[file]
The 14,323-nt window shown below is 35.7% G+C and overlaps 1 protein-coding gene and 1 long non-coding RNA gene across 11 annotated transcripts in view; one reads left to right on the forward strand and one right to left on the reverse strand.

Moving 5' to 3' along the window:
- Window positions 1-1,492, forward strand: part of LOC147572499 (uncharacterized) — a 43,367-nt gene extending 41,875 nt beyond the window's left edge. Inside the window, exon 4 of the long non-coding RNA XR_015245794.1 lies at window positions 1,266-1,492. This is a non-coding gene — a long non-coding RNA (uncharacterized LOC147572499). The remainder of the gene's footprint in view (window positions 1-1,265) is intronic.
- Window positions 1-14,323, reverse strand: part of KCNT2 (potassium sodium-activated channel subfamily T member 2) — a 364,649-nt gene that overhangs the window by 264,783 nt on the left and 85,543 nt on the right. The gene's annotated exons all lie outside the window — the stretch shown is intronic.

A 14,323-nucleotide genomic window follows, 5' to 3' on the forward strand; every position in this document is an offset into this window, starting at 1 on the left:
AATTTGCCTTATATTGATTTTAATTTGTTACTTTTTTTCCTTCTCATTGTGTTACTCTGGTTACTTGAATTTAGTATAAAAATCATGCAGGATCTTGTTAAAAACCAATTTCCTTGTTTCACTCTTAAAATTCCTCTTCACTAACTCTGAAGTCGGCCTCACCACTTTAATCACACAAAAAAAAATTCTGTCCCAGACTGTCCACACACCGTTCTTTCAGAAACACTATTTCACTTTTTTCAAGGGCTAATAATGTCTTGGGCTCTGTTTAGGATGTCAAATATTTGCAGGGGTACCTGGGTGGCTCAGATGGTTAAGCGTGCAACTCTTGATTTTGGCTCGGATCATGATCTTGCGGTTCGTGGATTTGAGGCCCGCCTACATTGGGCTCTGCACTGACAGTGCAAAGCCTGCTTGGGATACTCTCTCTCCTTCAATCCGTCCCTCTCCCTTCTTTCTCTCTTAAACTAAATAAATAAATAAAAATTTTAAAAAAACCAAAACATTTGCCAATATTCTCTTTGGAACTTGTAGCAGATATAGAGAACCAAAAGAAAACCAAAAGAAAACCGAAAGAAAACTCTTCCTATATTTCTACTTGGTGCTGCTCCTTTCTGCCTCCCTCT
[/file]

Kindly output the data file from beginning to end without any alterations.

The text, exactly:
The 14,323-nt window shown below is 35.7% G+C and overlaps 1 protein-coding gene and 1 long non-coding RNA gene across 11 annotated transcripts in view; one reads left to right on the forward strand and one right to left on the reverse strand.

Moving 5' to 3' along the window:
- Window positions 1-1,492, forward strand: part of LOC147572499 (uncharacterized) — a 43,367-nt gene extending 41,875 nt beyond the window's left edge. Inside the window, exon 4 of the long non-coding RNA XR_015245794.1 lies at window positions 1,266-1,492. This is a non-coding gene — a long non-coding RNA (uncharacterized LOC147572499). The remainder of the gene's footprint in view (window positions 1-1,265) is intronic.
- Window positions 1-14,323, reverse strand: part of KCNT2 (potassium sodium-activated channel subfamily T member 2) — a 364,649-nt gene that overhangs the window by 264,783 nt on the left and 85,543 nt on the right. The gene's annotated exons all lie outside the window — the stretch shown is intronic.

A 14,323-nucleotide genomic window follows, 5' to 3' on the forward strand; every position in this document is an offset into this window, starting at 1 on the left:
AATTTGCCTTATATTGATTTTAATTTGTTACTTTTTTTCCTTCTCATTGTGTTACTCTGGTTACTTGAATTTAGTATAAAAATCATGCAGGATCTTGTTAAAAACCAATTTCCTTGTTTCACTCTTAAAATTCCTCTTCACTAACTCTGAAGTCGGCCTCACCACTTTAATCACACAAAAAAAAATTCTGTCCCAGACTGTCCACACACCGTTCTTTCAGAAACACTATTTCACTTTTTTCAAGGGCTAATAATGTCTTGGGCTCTGTTTAGGATGTCAAATATTTGCAGGGGTACCTGGGTGGCTCAGATGGTTAAGCGTGCAACTCTTGATTTTGGCTCGGATCATGATCTTGCGGTTCGTGGATTTGAGGCCCGCCTACATTGGGCTCTGCACTGACAGTGCAAAGCCTGCTTGGGATACTCTCTCTCCTTCAATCCGTCCCTCTCCCTTCTTTCTCTCTTAAACTAAATAAATAAATAAAAATTTTAAAAAAACCAAAACATTTGCCAATATTCTCTTTGGAACTTGTAGCAGATATAGAGAACCAAAAGAAAACCAAAAGAAAACCGAAAGAAAACTCTTCCTATATTTCTACTTGGTGCTGCTCCTTTCTGCCTCCCTCT